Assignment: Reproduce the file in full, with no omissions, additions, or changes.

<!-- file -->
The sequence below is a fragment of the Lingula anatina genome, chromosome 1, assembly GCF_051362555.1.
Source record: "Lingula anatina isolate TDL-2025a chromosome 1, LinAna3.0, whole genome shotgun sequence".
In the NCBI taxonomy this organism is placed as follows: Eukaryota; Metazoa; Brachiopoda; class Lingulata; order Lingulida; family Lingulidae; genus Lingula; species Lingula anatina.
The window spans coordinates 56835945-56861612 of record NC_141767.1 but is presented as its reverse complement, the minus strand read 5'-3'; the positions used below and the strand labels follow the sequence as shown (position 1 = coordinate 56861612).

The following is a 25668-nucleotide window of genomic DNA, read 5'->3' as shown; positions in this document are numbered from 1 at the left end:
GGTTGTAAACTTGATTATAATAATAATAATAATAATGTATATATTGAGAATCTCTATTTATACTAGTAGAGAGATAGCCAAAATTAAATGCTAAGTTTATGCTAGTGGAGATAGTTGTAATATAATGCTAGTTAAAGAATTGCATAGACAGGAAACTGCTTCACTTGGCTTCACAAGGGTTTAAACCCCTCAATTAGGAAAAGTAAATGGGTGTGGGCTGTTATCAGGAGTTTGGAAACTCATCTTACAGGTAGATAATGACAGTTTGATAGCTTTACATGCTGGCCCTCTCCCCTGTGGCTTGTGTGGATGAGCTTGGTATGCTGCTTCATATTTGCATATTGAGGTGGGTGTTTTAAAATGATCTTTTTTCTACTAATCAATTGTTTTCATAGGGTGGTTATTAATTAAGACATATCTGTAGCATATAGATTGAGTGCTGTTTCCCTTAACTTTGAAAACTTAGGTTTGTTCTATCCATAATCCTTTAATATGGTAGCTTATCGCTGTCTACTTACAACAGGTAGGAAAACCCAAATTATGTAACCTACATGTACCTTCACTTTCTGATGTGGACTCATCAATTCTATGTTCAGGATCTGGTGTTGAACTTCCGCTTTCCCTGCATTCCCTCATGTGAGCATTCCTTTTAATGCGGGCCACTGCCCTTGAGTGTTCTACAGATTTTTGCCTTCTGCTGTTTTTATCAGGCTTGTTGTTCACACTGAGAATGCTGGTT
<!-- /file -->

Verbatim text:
The sequence below is a fragment of the Lingula anatina genome, chromosome 1, assembly GCF_051362555.1.
Source record: "Lingula anatina isolate TDL-2025a chromosome 1, LinAna3.0, whole genome shotgun sequence".
In the NCBI taxonomy this organism is placed as follows: Eukaryota; Metazoa; Brachiopoda; class Lingulata; order Lingulida; family Lingulidae; genus Lingula; species Lingula anatina.
The window spans coordinates 56835945-56861612 of record NC_141767.1 but is presented as its reverse complement, the minus strand read 5'-3'; the positions used below and the strand labels follow the sequence as shown (position 1 = coordinate 56861612).

The following is a 25668-nucleotide window of genomic DNA, read 5'->3' as shown; positions in this document are numbered from 1 at the left end:
GGTTGTAAACTTGATTATAATAATAATAATAATAATGTATATATTGAGAATCTCTATTTATACTAGTAGAGAGATAGCCAAAATTAAATGCTAAGTTTATGCTAGTGGAGATAGTTGTAATATAATGCTAGTTAAAGAATTGCATAGACAGGAAACTGCTTCACTTGGCTTCACAAGGGTTTAAACCCCTCAATTAGGAAAAGTAAATGGGTGTGGGCTGTTATCAGGAGTTTGGAAACTCATCTTACAGGTAGATAATGACAGTTTGATAGCTTTACATGCTGGCCCTCTCCCCTGTGGCTTGTGTGGATGAGCTTGGTATGCTGCTTCATATTTGCATATTGAGGTGGGTGTTTTAAAATGATCTTTTTTCTACTAATCAATTGTTTTCATAGGGTGGTTATTAATTAAGACATATCTGTAGCATATAGATTGAGTGCTGTTTCCCTTAACTTTGAAAACTTAGGTTTGTTCTATCCATAATCCTTTAATATGGTAGCTTATCGCTGTCTACTTACAACAGGTAGGAAAACCCAAATTATGTAACCTACATGTACCTTCACTTTCTGATGTGGACTCATCAATTCTATGTTCAGGATCTGGTGTTGAACTTCCGCTTTCCCTGCATTCCCTCATGTGAGCATTCCTTTTAATGCGGGCCACTGCCCTTGAGTGTTCTACAGATTTTTGCCTTCTGCTGTTTTTATCAGGCTTGTTGTTCACACTGAGAATGCTGGTT